Do wrestlers and WWE-segments inherently deserve approval and attention, in the moment they're happening, regardless of their quality, just because the art demands risk?
In mediums like film or theatre, a fan can just walk out if it's bad, guilt-free. There aren't many incentives to stay, and there aren't many secondary sources of entertainment during the experience.
But, in wrestling, your fellow fans are always there, offering you something to fall back on when the real reason you're there doesn’t do its job.
And let's consider the setting of the wrestling medium. It's not a museum or a sacred theatre where shushing and decorum are encouraged, and it's certainly not easy to get out of.
You're meant to get riled up with fellow fans, but that emotional explosion, under the right conditions, is supposed to remain oriented around the wrestling ring. When the conditions aren't right, the wrestling fan isn't going to ignore their environment and stop trying to be entertained.
This is even more true when an entire show doesn’t work. This year’s Raw After Mania is a perfect example of a a whole show coming up short. There were no significant surprises, a disheartening bait and switch of a main event that advanced no narrative, and no effective, joyous acknowledgement of the post-Mania atmosphere.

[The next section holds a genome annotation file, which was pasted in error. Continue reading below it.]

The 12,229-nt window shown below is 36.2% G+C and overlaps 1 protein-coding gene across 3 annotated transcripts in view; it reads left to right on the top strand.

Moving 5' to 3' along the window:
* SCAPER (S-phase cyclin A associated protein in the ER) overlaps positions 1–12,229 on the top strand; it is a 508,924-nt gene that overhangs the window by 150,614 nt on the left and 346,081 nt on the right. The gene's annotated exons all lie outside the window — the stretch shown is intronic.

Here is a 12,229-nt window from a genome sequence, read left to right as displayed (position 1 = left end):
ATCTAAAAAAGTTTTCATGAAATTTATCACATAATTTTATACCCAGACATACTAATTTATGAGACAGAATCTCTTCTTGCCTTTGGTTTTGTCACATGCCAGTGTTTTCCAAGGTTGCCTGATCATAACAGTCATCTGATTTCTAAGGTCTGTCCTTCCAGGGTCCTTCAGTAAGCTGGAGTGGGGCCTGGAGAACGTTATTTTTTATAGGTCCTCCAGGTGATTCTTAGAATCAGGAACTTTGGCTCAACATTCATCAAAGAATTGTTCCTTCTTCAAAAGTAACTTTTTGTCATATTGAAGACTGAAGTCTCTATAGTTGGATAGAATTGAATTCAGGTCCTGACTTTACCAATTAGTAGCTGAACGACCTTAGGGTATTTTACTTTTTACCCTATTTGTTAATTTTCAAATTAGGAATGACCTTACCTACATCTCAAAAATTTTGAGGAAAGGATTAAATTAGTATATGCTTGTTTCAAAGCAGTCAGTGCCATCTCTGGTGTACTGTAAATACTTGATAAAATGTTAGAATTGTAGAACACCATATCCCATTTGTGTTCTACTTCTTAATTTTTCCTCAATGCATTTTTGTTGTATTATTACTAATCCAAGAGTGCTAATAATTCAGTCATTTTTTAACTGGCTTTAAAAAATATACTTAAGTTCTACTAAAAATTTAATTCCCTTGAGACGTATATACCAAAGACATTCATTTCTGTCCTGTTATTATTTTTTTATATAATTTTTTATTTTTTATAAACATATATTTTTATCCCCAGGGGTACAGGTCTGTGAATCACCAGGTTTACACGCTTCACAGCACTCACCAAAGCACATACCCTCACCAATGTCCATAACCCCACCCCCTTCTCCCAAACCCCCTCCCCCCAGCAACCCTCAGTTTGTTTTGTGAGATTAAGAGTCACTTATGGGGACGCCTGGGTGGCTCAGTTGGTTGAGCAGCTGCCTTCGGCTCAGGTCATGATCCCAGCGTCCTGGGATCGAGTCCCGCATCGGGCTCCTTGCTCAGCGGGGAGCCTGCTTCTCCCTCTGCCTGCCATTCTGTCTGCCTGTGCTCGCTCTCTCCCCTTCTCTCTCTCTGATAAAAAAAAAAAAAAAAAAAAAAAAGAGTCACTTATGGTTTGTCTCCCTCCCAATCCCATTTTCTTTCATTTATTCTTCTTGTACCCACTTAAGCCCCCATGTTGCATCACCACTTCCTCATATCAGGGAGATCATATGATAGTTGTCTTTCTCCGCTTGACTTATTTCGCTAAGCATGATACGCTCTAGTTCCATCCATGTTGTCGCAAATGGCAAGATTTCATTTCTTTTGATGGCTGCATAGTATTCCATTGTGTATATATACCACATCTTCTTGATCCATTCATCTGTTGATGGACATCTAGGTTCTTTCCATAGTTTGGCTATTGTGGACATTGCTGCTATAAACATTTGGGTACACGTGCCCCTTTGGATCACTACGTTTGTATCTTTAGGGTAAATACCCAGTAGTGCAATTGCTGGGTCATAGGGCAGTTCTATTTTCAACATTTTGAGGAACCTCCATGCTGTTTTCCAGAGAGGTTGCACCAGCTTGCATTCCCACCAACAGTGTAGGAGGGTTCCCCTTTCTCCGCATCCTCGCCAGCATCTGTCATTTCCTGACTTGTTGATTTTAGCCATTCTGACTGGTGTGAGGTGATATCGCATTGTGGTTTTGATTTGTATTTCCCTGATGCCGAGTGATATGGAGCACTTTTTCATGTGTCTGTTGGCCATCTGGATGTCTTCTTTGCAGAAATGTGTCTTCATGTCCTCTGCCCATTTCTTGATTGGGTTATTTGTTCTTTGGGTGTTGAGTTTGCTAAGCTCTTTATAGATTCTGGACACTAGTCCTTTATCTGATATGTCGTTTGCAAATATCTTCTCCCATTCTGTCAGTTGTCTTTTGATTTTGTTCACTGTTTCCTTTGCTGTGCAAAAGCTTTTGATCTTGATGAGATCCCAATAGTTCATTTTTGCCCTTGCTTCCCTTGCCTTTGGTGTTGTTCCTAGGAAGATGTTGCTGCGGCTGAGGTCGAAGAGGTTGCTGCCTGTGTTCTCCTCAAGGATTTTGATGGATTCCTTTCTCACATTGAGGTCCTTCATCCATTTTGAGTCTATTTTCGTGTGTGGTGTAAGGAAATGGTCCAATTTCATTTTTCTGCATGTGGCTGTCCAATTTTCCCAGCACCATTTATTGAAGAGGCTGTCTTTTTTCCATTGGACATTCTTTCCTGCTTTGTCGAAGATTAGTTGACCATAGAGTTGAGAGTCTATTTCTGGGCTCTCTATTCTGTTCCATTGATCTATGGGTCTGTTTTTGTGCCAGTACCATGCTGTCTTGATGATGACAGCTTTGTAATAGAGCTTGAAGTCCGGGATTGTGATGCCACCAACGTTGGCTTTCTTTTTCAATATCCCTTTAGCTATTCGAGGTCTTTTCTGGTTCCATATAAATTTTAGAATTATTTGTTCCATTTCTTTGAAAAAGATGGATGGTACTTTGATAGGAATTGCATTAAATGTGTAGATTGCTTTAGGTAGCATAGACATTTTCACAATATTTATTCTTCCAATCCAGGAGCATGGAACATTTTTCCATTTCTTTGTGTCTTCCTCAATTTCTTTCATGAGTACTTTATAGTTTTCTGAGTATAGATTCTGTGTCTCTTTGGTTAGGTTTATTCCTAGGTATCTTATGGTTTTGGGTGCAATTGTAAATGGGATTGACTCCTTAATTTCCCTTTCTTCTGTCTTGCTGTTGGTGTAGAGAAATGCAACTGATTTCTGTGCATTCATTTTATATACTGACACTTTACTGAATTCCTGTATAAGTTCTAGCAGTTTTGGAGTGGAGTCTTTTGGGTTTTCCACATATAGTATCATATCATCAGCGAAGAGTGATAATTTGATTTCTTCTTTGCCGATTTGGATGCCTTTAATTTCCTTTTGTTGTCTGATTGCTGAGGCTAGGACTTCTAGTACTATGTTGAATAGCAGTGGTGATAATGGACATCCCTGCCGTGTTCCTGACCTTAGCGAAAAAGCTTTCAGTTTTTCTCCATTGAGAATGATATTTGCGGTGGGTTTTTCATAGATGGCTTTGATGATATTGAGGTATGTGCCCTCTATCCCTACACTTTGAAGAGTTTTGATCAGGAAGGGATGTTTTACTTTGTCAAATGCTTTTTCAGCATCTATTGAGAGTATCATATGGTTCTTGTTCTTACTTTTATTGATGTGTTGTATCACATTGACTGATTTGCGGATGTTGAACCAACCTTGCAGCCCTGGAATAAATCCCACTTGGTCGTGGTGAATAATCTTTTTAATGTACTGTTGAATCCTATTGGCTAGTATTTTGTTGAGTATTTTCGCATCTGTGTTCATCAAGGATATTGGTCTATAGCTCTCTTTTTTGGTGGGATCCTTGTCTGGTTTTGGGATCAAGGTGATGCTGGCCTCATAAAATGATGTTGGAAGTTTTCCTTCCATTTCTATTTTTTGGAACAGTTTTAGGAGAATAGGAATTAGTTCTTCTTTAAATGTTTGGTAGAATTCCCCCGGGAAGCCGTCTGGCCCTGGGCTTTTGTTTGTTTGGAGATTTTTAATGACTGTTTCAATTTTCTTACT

It was a standard RAW, which is the exact opposite of what that crowd paid to see.
Having experienced several disappointing hours of live WWE-wrestling, where expectations weren’t met and the impetus for paying hundreds of dollars seemed entirely disregarded, I now understand how a beach ball can become more entertaining than a wrestling match. It's not about the ball; it's about the emotional connection. It's about fun.
I never thought I’d write that, but my WrestleMania experience has enlightened me. Being with my fellow wrestling fans, singing and screaming during entrances and exits, was the primary source of joy and entertainment I had access to (apart from one match). That remains true regardless of our original intent.